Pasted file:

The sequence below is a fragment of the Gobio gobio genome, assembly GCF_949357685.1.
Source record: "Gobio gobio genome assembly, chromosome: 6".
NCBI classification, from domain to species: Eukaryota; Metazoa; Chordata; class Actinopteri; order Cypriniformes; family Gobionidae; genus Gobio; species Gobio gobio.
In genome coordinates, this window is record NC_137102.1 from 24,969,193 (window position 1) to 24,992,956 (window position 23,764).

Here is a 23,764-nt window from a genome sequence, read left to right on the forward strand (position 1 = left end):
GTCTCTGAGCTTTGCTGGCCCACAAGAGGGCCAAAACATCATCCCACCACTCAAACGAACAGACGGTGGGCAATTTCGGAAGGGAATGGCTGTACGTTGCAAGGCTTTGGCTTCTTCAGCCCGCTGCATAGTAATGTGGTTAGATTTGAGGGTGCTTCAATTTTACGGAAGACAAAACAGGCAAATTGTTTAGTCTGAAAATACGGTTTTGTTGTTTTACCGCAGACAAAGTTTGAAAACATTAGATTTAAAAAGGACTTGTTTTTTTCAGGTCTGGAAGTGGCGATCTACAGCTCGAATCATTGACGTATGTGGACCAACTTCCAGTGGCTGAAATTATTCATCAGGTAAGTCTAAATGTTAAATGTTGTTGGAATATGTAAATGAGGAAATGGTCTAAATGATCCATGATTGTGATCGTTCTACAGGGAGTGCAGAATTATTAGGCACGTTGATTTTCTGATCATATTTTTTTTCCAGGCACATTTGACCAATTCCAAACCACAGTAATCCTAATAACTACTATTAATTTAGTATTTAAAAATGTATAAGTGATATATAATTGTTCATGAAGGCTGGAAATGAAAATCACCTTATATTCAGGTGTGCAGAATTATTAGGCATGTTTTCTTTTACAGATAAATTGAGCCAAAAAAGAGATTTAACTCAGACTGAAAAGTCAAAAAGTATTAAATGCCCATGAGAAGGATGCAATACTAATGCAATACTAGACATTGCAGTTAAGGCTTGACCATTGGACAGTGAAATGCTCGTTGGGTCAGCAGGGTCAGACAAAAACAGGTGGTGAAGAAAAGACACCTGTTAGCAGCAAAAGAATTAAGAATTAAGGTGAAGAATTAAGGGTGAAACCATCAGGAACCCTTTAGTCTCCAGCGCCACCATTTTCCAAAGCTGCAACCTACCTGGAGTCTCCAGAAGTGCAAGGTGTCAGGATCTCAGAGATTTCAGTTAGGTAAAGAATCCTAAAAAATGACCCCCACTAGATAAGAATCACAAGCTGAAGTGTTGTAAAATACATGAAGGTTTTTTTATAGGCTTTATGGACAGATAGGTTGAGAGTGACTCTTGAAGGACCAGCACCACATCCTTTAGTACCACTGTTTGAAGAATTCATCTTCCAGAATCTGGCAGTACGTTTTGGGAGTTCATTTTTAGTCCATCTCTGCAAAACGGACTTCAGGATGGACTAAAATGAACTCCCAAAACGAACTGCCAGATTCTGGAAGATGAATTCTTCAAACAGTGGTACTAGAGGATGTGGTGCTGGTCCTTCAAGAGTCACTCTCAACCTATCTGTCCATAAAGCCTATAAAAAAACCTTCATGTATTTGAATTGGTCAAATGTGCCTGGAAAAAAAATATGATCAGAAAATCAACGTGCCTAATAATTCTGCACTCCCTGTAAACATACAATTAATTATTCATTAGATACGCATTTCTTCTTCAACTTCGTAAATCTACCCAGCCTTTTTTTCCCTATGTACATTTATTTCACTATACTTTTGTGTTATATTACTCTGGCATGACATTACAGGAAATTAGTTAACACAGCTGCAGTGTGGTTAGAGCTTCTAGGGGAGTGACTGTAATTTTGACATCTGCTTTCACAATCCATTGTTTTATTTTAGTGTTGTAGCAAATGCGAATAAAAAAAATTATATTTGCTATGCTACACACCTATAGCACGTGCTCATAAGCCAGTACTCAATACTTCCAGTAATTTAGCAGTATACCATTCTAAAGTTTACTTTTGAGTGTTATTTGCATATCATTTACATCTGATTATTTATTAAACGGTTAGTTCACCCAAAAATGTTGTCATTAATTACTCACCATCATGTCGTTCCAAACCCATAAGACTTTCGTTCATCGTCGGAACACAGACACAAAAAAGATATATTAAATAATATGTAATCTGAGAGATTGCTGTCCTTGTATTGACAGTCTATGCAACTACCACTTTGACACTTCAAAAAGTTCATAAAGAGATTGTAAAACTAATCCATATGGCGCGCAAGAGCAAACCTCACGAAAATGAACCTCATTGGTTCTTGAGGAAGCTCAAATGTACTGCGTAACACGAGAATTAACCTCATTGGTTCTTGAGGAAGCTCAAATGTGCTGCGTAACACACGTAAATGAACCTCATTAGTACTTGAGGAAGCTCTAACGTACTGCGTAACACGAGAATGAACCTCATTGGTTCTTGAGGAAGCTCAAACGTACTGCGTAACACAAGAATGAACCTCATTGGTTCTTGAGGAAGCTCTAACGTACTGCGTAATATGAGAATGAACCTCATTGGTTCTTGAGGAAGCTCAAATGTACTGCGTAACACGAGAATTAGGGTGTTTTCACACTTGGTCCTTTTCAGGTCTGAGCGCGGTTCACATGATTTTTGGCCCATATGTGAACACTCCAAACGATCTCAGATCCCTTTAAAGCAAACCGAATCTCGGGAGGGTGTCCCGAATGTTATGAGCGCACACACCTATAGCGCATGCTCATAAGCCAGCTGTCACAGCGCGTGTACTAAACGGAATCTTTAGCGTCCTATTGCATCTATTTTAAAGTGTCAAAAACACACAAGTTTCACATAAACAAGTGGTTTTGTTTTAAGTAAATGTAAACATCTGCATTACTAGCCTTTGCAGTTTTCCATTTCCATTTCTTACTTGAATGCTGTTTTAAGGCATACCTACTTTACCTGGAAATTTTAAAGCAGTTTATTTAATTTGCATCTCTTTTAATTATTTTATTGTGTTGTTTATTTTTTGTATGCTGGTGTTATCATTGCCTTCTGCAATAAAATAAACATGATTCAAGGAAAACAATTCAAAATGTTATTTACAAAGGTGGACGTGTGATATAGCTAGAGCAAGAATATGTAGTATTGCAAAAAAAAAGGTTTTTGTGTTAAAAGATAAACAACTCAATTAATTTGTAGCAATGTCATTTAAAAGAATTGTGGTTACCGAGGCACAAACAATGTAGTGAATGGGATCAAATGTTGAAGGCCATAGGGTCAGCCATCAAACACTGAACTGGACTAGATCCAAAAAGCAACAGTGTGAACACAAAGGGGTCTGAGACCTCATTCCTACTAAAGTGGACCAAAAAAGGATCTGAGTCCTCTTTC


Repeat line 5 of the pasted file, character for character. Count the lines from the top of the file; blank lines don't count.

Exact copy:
Here is a 23,764-nt window from a genome sequence, read left to right on the forward strand (position 1 = left end):